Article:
As for the Red Sox, they still have the resources and the cachet to remain among the elite teams in baseball. Yes, they are going to answer question after question about 7-20 in three months in Fort Myers. But, they will do so with a fresh face and voice in the dugout and clubhouse.
The resources will give them the chance to keep Jacoby Ellsbury. Their cachet will give them the chance to put Bobby Valentine in charge on the field. If it’s Valentine, as is presumed by now, everyone knows he won’t tolerate the complacency that was evident among a significant portion of Red Sox uniform personnel in their historic collapse.
Be thankful, Red Sox fans, that you have Josh Beckett and Jon Lester coming back. Be thankful you have Ellsbury, Dustin Pedroia and Adrian Gonzalez.
But most of all, be grateful that baseball has chosen to once again dilute its playoff pool by adding an extra wild-card team in each league. The Red Sox don’t figure to be AL East favorites right now based simply on the number of questions in the wake of 7-20. But they do have the resources to make many moves that other teams can’t make in the midst of the season.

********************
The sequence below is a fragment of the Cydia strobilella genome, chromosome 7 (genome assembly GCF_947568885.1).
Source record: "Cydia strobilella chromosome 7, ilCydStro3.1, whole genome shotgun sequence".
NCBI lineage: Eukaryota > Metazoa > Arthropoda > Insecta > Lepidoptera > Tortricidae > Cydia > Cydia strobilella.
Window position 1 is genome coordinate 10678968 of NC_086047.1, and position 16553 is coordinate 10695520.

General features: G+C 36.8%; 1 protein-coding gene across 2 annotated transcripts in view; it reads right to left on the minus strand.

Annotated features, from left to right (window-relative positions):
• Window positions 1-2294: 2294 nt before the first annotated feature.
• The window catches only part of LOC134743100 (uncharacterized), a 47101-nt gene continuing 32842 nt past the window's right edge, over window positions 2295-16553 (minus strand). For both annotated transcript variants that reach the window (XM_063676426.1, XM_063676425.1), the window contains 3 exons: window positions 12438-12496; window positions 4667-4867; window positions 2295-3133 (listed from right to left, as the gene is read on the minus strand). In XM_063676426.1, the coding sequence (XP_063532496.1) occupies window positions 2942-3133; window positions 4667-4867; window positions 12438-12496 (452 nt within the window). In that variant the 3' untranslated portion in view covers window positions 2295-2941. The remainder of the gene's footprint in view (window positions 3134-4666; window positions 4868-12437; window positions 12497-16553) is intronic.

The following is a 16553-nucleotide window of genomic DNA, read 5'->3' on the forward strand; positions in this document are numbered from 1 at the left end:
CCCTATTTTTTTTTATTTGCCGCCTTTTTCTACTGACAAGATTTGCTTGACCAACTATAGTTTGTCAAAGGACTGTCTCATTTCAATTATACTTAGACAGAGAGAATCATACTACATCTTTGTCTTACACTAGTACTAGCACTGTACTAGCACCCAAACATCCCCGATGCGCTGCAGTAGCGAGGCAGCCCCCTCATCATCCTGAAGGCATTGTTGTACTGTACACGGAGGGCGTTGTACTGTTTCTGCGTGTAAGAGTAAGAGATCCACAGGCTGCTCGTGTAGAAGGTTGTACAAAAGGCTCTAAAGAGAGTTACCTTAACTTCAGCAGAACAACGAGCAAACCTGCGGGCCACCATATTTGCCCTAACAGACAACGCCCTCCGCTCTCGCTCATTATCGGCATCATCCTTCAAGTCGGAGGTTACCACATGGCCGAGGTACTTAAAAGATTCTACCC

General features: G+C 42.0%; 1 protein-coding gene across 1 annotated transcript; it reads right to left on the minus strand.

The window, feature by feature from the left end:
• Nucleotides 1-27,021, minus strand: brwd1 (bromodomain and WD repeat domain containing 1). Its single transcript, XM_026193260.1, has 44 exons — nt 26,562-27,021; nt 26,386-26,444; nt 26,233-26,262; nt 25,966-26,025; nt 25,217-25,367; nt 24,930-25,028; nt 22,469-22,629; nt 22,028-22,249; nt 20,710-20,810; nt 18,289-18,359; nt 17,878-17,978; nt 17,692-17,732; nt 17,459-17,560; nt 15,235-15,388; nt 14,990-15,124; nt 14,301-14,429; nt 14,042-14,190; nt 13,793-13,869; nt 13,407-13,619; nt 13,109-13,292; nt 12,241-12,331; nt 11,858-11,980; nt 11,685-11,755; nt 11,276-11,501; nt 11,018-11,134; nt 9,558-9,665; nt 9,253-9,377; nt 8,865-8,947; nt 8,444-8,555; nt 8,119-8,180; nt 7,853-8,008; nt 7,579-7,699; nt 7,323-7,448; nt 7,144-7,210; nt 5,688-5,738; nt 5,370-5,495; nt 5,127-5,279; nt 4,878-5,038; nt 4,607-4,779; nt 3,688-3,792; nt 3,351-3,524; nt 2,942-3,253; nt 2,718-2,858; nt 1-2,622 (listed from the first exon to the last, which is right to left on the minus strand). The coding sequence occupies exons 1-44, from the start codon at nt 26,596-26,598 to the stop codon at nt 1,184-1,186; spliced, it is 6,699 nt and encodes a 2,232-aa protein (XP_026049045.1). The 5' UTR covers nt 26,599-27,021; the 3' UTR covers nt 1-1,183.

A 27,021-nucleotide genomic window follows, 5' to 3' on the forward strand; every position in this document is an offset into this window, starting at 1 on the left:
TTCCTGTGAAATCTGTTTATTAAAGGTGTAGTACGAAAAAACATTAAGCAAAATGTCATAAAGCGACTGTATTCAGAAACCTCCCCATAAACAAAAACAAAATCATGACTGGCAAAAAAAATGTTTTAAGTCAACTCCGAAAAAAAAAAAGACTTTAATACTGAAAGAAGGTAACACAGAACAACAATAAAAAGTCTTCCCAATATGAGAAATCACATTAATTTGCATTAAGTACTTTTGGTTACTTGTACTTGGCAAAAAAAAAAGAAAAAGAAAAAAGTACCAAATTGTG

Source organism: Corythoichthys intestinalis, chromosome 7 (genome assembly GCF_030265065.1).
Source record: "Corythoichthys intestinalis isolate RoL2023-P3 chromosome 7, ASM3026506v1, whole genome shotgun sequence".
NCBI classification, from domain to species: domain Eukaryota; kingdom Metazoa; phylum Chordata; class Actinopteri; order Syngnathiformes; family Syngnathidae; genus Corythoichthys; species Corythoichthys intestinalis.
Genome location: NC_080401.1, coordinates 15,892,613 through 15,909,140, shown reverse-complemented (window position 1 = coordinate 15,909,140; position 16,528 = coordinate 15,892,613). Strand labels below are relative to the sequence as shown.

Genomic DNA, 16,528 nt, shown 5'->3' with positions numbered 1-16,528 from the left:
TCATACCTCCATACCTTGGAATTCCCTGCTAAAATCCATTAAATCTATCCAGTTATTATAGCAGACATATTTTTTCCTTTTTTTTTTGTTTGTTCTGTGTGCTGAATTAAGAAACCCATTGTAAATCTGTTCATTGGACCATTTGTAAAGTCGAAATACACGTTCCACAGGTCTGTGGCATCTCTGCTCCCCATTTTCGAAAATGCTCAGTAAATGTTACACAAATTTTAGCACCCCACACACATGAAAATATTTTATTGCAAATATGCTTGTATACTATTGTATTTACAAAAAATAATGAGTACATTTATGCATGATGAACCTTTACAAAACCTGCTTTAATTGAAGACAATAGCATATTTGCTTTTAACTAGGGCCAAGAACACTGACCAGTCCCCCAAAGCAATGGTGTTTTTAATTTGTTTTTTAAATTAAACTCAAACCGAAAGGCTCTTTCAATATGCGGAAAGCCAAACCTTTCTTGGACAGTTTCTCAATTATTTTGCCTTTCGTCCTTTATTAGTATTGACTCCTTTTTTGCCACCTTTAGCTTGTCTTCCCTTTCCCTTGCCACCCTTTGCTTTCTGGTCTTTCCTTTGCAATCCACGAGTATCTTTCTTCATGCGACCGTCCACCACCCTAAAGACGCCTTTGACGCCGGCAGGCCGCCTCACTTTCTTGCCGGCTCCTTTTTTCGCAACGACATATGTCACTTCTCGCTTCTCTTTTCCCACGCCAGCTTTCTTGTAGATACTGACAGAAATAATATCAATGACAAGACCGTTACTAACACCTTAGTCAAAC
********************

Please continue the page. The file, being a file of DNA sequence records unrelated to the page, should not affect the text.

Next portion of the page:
With all of that as a backdrop, there are still things to wish for on the holiday gift list of any New England sports fan:
For the Bruins: I would wish for Tim Thomas to stay healthy, Milan Lucic to play with the fire and determination he showed in the last two weeks, Tuukka Rask not to be traded, Tyler Seguin to continue his rise to stardom in the NHL and for Claude Julien to continue pushing all the right buttons, keeping his team hungry in its defense and on course for another run into June.
For the Patriots: I wish for the wrap on Tom Brady’s right elbow to magically heal what’s been ailing him. I wish that simple maintenance of his right elbow is all that’s needed for him to keep performing at a high level. If he can’t, it’s not really breaking news that the Pats aren’t going to be headed to John Cougar Mellancamp’s home in early February.